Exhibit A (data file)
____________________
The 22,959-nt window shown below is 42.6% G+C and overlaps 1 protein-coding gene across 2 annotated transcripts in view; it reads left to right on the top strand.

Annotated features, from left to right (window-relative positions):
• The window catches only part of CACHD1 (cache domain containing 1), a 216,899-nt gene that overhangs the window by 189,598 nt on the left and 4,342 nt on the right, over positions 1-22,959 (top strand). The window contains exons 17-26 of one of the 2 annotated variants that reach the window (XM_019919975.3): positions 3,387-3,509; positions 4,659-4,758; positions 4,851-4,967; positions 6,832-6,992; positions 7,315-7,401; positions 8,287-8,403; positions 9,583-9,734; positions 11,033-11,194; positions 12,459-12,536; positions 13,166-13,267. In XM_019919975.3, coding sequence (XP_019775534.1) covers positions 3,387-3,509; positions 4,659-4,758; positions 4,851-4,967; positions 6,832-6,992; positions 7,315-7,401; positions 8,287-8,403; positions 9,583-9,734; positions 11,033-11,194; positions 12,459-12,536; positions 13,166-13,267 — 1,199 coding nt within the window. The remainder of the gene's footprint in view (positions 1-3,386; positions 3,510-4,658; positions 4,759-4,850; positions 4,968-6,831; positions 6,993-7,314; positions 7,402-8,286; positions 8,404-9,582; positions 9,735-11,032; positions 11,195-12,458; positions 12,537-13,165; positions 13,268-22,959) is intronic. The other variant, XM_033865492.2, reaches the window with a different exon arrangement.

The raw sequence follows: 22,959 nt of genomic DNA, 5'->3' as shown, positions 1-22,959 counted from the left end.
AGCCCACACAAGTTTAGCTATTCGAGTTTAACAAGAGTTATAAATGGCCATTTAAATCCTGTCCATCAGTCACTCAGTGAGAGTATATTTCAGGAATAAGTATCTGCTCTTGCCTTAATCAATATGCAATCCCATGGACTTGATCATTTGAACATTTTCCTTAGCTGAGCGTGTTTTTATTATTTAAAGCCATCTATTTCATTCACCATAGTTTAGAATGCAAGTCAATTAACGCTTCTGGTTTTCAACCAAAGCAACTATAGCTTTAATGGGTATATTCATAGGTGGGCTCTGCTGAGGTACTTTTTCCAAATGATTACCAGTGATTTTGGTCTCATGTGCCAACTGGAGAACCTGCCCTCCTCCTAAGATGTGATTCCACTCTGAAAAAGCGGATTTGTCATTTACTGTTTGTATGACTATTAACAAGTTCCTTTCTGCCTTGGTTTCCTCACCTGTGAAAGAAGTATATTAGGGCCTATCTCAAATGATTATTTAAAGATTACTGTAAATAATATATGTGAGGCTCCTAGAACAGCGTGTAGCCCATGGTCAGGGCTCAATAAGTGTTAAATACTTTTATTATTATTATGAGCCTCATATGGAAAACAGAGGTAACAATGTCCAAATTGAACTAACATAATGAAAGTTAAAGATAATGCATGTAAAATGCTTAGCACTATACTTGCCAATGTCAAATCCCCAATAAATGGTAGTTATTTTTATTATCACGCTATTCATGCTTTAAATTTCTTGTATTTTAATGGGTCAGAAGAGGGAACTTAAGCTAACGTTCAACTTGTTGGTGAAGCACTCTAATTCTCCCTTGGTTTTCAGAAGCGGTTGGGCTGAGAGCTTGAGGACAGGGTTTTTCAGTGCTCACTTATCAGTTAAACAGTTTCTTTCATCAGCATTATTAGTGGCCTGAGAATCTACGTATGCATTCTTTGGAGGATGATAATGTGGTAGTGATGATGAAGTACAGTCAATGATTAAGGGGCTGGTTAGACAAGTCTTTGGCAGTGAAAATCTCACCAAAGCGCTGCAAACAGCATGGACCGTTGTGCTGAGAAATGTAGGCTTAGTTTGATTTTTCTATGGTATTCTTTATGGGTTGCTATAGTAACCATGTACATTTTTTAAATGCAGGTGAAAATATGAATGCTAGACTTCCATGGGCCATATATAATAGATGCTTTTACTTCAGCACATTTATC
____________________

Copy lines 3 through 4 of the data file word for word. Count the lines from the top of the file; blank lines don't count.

• The window catches only part of CACHD1 (cache domain containing 1), a 216,899-nt gene that overhangs the window by 189,598 nt on the left and 4,342 nt on the right, over positions 1-22,959 (top strand). The window contains exons 17-26 of one of the 2 annotated variants that reach the window (XM_019919975.3): positions 3,387-3,509; positions 4,659-4,758; positions 4,851-4,967; positions 6,832-6,992; positions 7,315-7,401; positions 8,287-8,403; positions 9,583-9,734; positions 11,033-11,194; positions 12,459-12,536; positions 13,166-13,267. In XM_019919975.3, coding sequence (XP_019775534.1) covers positions 3,387-3,509; positions 4,659-4,758; positions 4,851-4,967; positions 6,832-6,992; positions 7,315-7,401; positions 8,287-8,403; positions 9,583-9,734; positions 11,033-11,194; positions 12,459-12,536; positions 13,166-13,267 — 1,199 coding nt within the window. The remainder of the gene's footprint in view (positions 1-3,386; positions 3,510-4,658; positions 4,759-4,850; positions 4,968-6,831; positions 6,993-7,314; positions 7,402-8,286; positions 8,404-9,582; positions 9,735-11,032; positions 11,195-12,458; positions 12,537-13,165; positions 13,268-22,959) is intronic. The other variant, XM_033865492.2, reaches the window with a different exon arrangement.

The raw sequence follows: 22,959 nt of genomic DNA, 5'->3' as shown, positions 1-22,959 counted from the left end.